SHEEP/LAMBS: When compared to last week, slaughter lambs sold mostly 5.00-10.00 higher on moderate demand. Slaughter ewes traded mostly steady on moderate demand. Slaughter supply consisted of 78 percent lambs, 17 percent slaughter ewes, and 5 percent miscellaneous stock. All sheep and lambs are destined for non-traditional markets. All sheep and lambs are sold by the hundred weight,on actual weights. Non-Traditional Markets:

SLAUGHTER LAMBS: WOOLED/SHORN: CHOICE/PRIME 2-3: 45 lb hair sheep 210.00-217.00, 48 lbs 175.00, 50-55 lbs 182.00-185.00, hair sheep 178.00-182.00, 60-70 lbs 168.00-185.00, hair sheep 160.00-187.00, 70-80 lbs 180.00-182.00, hair sheep 182.00-184.00, 80-90 lbs 162.00-185.00, 85 lbs hair sheep 178.00, 90-110 lbs 160.00-162.00, 115 lbs 154.00; CHOICE/PRIME 3-4: 50-60 lbs fancy 237.00-245.00; GOOD/CHOICE 1-3: 48 lbs 172.00, 50-60 lbs 132.00-167.00, hair sheep 145.00-175.00, 60-70 lbs 120.00-130.00, hair sheep 136.00-175.00, 70-80 lbs 140.00-172.00, hair sheep 130.00-162.00, 80-90 lbs 144.00-170.00, 90-110 lbs 126.00-160.00, hair sheep 120.00-150.00, 115-130 lbs 128.00-140.00, 130-150 lbs 120.00-140.00, 155 lbs 110.00; UTILITY/GOOD 1-2: 70-80 lbs hair sheep 130.00-150.00, 90-100 lbs 110.00-138.00, 130-150 lbs 110.00-122.00, hair sheep 110.00.

SLAUGHTER EWES: GOOD 2-3: Medium Flesh 90-120 lbs hair sheep 72.00-90.00, 120-150 lbs 64.00-70.00, hair sheep 77.00-80.00; UTILITY 1-2: Thin Flesh 100 lbs hair sheep 58.00, 100-160 lbs 42.00-66.00, 160-200 lbs 44.00-68.00.

SLAUGHTER BUCKS: 100-160 lbs 60.00-86.00, 188 lbs 62.00, 220-250 lbs 50.00-56.00.00.

SLAUGHTER GOATS: When compared to last week, slaughter kid goats sold mostly steady to 10.00 lower on a very light test. Nanny goats sold steady to 5.00 lower on a very light test. Slaughter billies sold mostly 10.00-20.00 higher. Demand was moderate for all classes. Slaughter supply consisted of 33 percent Slaughter Kids, 45 percent Slaughter Nannies, and 22 percent bucks/billies and wethers. All Goats are sold by the head on estimated weights.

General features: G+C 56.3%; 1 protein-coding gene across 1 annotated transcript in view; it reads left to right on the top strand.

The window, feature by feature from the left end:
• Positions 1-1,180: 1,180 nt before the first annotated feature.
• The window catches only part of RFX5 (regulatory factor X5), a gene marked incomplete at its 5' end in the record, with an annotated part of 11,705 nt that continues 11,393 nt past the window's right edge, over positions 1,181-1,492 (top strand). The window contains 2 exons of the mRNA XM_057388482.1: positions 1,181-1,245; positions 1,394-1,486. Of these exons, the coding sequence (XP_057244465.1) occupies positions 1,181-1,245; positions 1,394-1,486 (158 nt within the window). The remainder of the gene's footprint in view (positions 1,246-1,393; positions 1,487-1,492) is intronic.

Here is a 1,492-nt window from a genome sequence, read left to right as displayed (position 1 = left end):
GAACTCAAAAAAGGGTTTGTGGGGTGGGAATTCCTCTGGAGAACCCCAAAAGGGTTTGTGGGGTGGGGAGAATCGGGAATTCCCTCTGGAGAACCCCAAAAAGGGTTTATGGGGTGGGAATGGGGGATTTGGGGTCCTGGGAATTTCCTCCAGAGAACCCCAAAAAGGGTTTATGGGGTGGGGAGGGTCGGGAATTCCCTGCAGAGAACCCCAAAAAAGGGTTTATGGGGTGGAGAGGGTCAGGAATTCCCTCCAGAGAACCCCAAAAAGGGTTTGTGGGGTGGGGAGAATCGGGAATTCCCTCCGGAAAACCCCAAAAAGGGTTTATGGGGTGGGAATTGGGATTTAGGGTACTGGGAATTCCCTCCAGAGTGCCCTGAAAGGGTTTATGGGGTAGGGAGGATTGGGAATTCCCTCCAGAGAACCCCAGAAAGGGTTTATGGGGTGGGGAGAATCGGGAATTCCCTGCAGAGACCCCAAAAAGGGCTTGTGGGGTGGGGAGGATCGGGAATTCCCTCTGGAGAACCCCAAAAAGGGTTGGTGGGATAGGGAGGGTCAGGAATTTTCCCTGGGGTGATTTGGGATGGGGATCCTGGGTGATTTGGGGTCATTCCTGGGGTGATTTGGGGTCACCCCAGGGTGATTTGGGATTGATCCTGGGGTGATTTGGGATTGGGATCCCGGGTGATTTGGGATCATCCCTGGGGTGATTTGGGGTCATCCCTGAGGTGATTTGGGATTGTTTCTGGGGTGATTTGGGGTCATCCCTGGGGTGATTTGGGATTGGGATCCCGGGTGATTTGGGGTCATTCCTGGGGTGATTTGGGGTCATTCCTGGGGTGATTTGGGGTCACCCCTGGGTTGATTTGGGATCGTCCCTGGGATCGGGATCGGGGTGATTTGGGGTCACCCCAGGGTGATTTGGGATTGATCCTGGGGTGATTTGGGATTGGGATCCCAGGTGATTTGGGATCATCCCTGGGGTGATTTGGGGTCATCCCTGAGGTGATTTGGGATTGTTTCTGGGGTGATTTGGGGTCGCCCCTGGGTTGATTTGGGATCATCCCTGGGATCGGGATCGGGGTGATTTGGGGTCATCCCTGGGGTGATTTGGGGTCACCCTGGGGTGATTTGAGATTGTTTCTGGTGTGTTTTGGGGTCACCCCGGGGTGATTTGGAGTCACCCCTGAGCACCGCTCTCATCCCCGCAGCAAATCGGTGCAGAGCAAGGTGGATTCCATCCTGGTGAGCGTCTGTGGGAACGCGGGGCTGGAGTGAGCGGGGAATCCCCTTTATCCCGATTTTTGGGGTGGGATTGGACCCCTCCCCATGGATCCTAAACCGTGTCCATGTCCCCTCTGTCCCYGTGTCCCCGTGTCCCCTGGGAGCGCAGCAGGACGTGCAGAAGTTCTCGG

SLAUGHTER KIDS: SEL 1: 40-45 lbs 87.00-102.00, 50-60 lbs 130.00- 140.00, 65 lbs 138.00, 70-80 lbs 134.00-158.00, 80-100 lbs 148.00-156.00; SEL 2: 65 lbs 100.00, 70-100 lbs 110.00-130.00; SEL 3: 50-60 lbs 70.00-80.00, 90 lbs 100.00.

SLAUGHTER NANNIES/DOES: SEL 1: 100-125 lbs 144.00-155.00, 130- 145 lbs 155.00-177.00; SEL 2: 100-125 lbs 122.00-144.00, 130 lbs 142.00-150.00; SEL 3: 75 lbs 100.00, 80-110 lbs 110.00-122.00, 130- 135 lbs 120.00-138.00.

SLAUGHTER BUCKS/BILLIES: SEL 1: 110-140 lbs 172.00-217.00, 150- 200 lbs 182.00-247.00; SEL 2: 100-145 lbs 122.00-172.00, 150-155 lbs 177.00-185.00.

SLAUGHTER WETHERS: SEL 1: 70-80 lbs 150.00-157.00, 85-130 lbs 162.00-282.00.

Source: USDA Dept. of Ag Market News, New Holland, PA. Levi Geyer, 717-406-7350. John Stacy, 717-354-2391.

Tenn. Graded Goat & Sheep Sales
Nashville, Tenn.
Jan. 28, 2013
Report Supplied by USDA

1/28/13 Tennessee Livestock Producers Graded Goat and Sheep Sale, Columbia, TN.

Receipts: 688 (566 Goats; 122 Sheep); Last Sale 715.

All sold per cwt.

SLAUGHTER KIDS: SEL 1: 25-35 lbs 218.00, 36-50 lbs 225.00-227.00, 51-65 lbs 224.00-230.00, 66-80 lbs 169.00-174.00, 81-129 lbs 120.00-180.00; SEL 2: 25-35 lbs 170.00-201.00, 36-50 lbs 199.00-221.00, 51-65 lbs 211.00-225.00, 66-80 lbs 182.00-190.00, 81-103 lbs 120.00-175.00; SEL 3: 25-35 lbs 180.00-199.00, 36-50 lbs 173.00-192.00, 51-65 lbs 181.00-211.00 mostly 183.00, 66-80 lbs 140.00.

SLAUGHTER YEARLINGS: SEL 2-3: 62-88 lbs 150.00-162.00.

SLAUGHTER BUCKS/BILLIES: All Wgts 90.00-108.50.

SLAUGHTER NANNIES/DOES: All wgts 81.50-130.00, mostly 81.50-106.00.

KIDS FEEDERS: SEL 3: 26-56 lbs 133.00-169.00.

SLAUGHTER LAMBS: CHOICE/PRIME: 40-60 lbs 190.00-211.00, 61-80 lbs 143.00-185.00 mostly 151.00-180.00, 81-100 lbs 131.00-155.00, 100-120 lbs 126.00-134.00, 120-150 lbs 120.00-123.00; GOOD: 40-60 lbs 180.00-190.00, 61-80 lbs 166.00, 81-100 lbs 140.00, 100-120 lbs 121.00.

SLAUGHTER EWES: UTILITY/GOOD: All wgts 61.00-92.00.

SLAUGHTER RAMS: All Wgts few 68.00-71.00.

Source: Tennessee Dept of Ag-USDA Market News, Nashville, TN. Lewis Langell, 615-837-5164.

NOTE: Next Sale Feb. 11.

U.S. Poultry Slaughter
Washington, D.C.
Jan. 24, 2013
Report Supplied by USDA/NASS

Ready-to-Cook Weight Down 1%

Poultry certified wholesome during December 2012 (ready-to-cook weight) totaled 3.34 billion pounds, down 1 percent from the amount certified in December 2011. The November 2012 revised certified total at 3.57 billion pounds, was up 3 percent from November 2011. The November revision represented an increase of 1.96 million pounds from last month’s preliminary pounds certified.

The preliminary total live weight of all federally inspected poultry during December 2012 was 4.42 billion pounds, down 1 percent from 4.46 billion pounds a year ago. Young chickens inspected totaled 3.80 billion pounds, down slightly from December 2011. Mature chickens, at 59.1 million pounds, were down 9 percent from the previous year. Turkey inspections totaled 550 million pounds, down 4 percent from a year ago. Ducks totaled 14.4 million pounds, down 5 percent from last year.